Another suggestion, more on the theoretical side, would be to provide seminars in the afternoons or perhaps in the evenings for parents and carers. Perhaps something about Dr András Petö and his life, the development of the Petö Institute under Dr Mária Hári, the bringing of Conductive Pedagogy out of Hungary, how the many different countries then developed and changed it to suit their personal situations.

Most importantly there could be lots of practical examples to show what conductive upbringing is about and lots of question-and-answer sessions.

I have the feeling that something needs to change. These camps are so important to these families, they save up their time and money to attend. It is the responsibility of the service- providers to see to it that after a five-week camp that parents and children alike go home with a very good understanding of what it is all about.

In Germany

My work in Germany is very different. We have regular contact with parents, carers, adults and children. They live locally so we can phone and make house visits. We can be called to meet teachers and physiotherapist. We can be there when a new wheelchair is fitted out or when new moulds for shoes and splints are made.

When I have new adult clients coming to my groups I usually make a home visit before we begin working together. We can spend an hour or two talking about conductive upbringing, the groups, our aims and their personal needs. As work in the group proceeds it is essential that in every block we spend some time discussing conductive rehabilitation and how the clients use at home what they learn in the group. We discuss their everyday lives, other family members come in to join us, to observe or ask questions, and everyone gives everyone else “conductive” tips.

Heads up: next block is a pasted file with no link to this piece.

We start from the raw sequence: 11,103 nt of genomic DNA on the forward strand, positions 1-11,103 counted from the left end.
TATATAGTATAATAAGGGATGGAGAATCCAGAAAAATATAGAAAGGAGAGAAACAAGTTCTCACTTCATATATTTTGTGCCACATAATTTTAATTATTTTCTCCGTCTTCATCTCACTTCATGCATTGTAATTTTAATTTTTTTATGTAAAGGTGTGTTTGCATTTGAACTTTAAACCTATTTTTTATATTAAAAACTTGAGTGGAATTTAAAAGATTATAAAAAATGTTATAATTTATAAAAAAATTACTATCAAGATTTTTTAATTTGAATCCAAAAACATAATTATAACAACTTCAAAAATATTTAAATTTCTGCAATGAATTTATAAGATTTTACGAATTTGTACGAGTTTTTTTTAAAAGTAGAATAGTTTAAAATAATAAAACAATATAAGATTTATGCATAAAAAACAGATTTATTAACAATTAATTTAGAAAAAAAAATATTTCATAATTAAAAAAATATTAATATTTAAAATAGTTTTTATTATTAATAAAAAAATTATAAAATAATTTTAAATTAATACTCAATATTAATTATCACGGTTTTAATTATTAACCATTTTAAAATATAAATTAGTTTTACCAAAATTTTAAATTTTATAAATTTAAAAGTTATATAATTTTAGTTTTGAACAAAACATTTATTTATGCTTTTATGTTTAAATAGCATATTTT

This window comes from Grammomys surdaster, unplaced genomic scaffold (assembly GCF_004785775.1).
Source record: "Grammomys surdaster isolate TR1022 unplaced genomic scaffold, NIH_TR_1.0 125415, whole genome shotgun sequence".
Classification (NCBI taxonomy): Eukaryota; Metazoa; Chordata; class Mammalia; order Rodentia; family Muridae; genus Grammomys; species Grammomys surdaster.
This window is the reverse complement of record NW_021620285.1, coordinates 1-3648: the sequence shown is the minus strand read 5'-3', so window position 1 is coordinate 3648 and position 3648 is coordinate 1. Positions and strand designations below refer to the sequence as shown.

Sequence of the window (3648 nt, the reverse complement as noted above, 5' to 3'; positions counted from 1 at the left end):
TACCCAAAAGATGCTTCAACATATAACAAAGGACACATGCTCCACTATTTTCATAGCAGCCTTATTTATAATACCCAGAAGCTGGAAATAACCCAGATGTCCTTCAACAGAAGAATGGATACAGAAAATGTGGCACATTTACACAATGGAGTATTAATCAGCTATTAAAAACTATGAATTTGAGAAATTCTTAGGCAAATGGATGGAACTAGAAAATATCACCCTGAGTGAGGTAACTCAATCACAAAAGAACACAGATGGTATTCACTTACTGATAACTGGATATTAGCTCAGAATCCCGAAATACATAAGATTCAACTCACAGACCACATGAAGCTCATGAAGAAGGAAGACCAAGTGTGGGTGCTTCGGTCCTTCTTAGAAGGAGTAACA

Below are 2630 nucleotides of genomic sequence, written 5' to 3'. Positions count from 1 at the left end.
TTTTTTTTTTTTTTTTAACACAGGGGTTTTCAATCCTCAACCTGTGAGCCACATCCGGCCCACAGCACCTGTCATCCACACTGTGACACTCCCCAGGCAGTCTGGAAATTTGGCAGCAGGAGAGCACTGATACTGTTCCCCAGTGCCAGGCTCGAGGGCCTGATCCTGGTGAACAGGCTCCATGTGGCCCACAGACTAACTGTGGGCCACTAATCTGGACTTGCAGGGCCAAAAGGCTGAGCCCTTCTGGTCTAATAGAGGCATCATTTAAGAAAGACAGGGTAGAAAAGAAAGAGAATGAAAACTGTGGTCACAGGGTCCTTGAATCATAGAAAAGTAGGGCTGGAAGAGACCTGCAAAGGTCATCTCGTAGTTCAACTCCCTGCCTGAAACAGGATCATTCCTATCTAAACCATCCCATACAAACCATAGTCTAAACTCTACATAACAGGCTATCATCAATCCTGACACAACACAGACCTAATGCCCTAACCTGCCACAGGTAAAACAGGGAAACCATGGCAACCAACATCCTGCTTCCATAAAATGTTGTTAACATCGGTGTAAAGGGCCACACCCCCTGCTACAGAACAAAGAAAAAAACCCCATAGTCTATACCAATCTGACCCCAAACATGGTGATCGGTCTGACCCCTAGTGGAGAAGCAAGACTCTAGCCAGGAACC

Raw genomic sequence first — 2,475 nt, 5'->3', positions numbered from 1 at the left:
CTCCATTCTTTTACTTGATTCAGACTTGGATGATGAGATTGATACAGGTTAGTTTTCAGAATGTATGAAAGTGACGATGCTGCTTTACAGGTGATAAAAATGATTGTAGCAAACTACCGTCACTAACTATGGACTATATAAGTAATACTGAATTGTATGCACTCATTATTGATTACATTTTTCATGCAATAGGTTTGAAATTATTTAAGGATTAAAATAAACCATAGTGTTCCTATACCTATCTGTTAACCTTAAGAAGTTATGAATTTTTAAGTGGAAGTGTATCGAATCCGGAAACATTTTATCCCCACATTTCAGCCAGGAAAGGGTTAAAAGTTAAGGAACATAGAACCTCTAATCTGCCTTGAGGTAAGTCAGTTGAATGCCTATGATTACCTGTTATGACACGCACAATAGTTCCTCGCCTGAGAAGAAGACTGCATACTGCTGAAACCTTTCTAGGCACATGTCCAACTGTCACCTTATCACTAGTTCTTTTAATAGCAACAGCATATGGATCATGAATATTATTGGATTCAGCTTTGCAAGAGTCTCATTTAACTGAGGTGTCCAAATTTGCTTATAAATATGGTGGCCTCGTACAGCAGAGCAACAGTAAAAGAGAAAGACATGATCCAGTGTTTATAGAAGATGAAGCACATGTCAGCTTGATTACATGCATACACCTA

Children usually come into the centre for an initial assessment and this is also gives the conductor the opportunity to explain about conductive upbringing and to give printed information and answer questions. In subsequent parent’s meetings, with and without the child present, we can discuss the child’s progress and what is happening at home and at school on a regular basis. We can talk more about conductive upbringing.

We work with the children and adults five times a year in our groups, bt they live locally and we have contact them all the time. I visit other families up to three times a year in their homes and we have regular telephone contact with each other in between times.

We have a different system here to that of the “camps” We do offer a “conductive holiday camp” to our “regular” children in the summer, although these are usually just for the children, parents don’t stay on site. In our system ,with regular contact between families and conductors, we do not have convey so much information in such a short time.

There are twenty-four hours in a day

So back to the question how do parents at camp learn about conductive upbringing. They are there on site twenty-four hours a day for several weeks. Their children disappear into group for maybe six hours a day, where they are working with the conductors on the programmes developed for them. Maybe it really is time to use those hours outside the group time to help the process along.

What do you all think?

Do you already do this/experience this?

Is it already happening?

Friday 20 February 2009

It is snowing again

My lovely post box, Februaru 2009

No, this is not another blog about the weather, although it is grey and cold and another three inches of soggy snow are down there in the street. I am just trying to give an indication of how cold it was when I ventured out, still feeling poorly so wrapped up very warm, down the stairs and out in the hall to collect my mail from my gorgeous wooden post box in the wall. What I was expecting wasn’t there but the Guardian Weekly was. All the more exciting as this was the first delivery since November as I had cancelled due to so much travelling.